I have many spiritual directors in my life, and many of them are dead. I think it is still necessary and important to read the ancient writings of spiritual masters because the human life hasn't changed nearly as much as we might think. People haven't gotten more in tune with reality even though we have more information and more complicated relationships and more ways to eat frozen yogurt.
Taking the hand of an ancient wisdom is a way to slow your life down a step or two, joining with centuries of other seekers in learning from masters sent to us from the Master. One of these people is a man named Thomas à Kempis. He wrote a book in the 1400's called The Imitation of Christ that will knock you on your tail.
Recently I was thinking about the act of living in solitude in a world full of noise. I'm not sure if a life of complete solitude is the healthiest life for a Christian to live, nor am I sure it achieves the task charged to the follower in Christ's commission to spread the good news of God's redeeming love for every single person. However, solitude and meditation are extremely important for any spiritual life. The monks, and people like Thomas à Kempis knew that and found complete communion with Christ in their solitude. In his writing, I may have found the balance needed to solve my problem. In The Imitation of Christ, Thomas, in a fit of inspiration, describes what he calls "the interior life." A life of solitude is possible even among community. A life of solitude is possible even in a crowd.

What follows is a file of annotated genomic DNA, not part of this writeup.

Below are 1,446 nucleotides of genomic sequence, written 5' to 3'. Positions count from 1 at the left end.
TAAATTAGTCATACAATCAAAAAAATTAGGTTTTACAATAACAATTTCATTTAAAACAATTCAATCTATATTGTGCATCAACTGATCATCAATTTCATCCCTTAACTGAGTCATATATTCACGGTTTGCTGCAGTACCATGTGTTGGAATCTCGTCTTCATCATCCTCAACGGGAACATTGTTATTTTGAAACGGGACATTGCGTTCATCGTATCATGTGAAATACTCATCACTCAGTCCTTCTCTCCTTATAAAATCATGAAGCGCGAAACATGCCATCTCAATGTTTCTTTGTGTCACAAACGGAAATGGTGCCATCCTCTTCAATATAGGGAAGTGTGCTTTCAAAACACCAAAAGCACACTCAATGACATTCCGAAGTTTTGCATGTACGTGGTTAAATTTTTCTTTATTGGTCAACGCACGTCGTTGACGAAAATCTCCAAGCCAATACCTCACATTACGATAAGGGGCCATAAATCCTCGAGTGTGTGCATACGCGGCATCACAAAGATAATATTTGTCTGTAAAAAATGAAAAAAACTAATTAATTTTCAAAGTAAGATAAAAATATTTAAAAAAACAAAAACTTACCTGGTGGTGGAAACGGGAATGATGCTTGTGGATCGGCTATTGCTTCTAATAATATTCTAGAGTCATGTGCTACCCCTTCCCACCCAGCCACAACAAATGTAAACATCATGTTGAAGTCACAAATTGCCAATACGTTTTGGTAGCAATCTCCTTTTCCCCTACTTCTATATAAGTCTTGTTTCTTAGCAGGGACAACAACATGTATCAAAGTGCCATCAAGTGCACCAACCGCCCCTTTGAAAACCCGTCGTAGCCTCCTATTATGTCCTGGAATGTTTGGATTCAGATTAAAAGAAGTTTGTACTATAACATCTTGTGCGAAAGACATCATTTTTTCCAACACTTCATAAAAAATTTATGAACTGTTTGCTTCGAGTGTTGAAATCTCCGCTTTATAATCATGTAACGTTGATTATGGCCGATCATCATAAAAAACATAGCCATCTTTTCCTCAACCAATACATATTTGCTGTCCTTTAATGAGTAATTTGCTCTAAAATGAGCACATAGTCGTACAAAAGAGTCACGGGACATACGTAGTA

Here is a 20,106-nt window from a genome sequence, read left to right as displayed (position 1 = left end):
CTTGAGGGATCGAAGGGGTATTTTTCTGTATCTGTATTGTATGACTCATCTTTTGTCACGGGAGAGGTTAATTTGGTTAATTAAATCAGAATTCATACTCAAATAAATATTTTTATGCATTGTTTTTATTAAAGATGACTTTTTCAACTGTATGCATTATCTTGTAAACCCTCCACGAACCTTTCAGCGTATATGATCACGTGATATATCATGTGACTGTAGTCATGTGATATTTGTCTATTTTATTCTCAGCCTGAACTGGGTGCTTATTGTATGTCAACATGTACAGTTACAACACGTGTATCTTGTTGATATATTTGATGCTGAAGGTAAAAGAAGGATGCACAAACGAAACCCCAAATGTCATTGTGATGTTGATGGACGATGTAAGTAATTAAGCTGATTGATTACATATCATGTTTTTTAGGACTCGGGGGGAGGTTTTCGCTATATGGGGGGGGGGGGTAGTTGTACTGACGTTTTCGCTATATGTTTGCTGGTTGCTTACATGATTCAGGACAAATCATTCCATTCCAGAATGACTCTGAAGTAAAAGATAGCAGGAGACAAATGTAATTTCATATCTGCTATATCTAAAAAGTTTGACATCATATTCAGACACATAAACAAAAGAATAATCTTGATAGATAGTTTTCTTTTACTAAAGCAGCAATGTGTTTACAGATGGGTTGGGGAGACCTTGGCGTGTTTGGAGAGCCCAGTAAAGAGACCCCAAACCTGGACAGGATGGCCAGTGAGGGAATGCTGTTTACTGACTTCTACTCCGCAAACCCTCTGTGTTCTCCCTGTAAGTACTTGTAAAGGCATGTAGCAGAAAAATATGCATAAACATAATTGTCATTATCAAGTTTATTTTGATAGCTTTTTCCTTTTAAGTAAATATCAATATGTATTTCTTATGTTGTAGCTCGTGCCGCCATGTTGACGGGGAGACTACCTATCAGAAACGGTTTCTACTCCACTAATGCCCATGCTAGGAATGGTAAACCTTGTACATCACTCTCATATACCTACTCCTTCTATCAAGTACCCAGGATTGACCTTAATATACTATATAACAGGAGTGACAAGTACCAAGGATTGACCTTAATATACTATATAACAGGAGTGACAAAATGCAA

Thomas reminds us that the Kingdom of God is within you (Luke 17:21), so turn inward and find God. Learn to despise external things and you'll see the blessings of the Lord and the Kingdom of God come upon you. If we are devoted inwardly, we will see Christ. Thomas wrote, "His visits with the inward man are frequent, His communion sweet and full of consolation, His peace great, and His intimacy wonderful indeed."
Too often we concern ourselves with busyness. Too often the schedule-makers and gate-keepers rob us of our joy. Thomas says, "a man is upset and distracted only in proportion as he engrosses himself in externals." Nothing is too important that it cannot wait for the spiritual person to collect him or herself and maintain a well-ordered union with the Kingdom. Christ told us to live by the Word of God and not to worry about the externals because He will take care of us. Discontent, my old nemesis, again rears its head. You can sum up the past few months in my spiritual journey as a battle for contentment, a struggle for satisfaction in the now, and a wrestling match with wanderlust.
This world cares about deadlines and schedules and reports, not the Kingdom. It's important to be useful and faithful where God has you, but not more important than your inner connection with God. A truly interior man or woman is free from uncontrolled emotions and has the ability to turn immediately to God, rise above the noise, and find peace. Isn't that worth fighting for with all of our hearts, all of our souls, and all of our strength? When you are full of the Kingdom of God, you'll overflow and the "good deeds" we earnestly try to accomplish will be much easier to find. Interior joy can only be found if we tie our affection for the things of the world to a giant rock and throw it into the crystal clear ocean of Grace.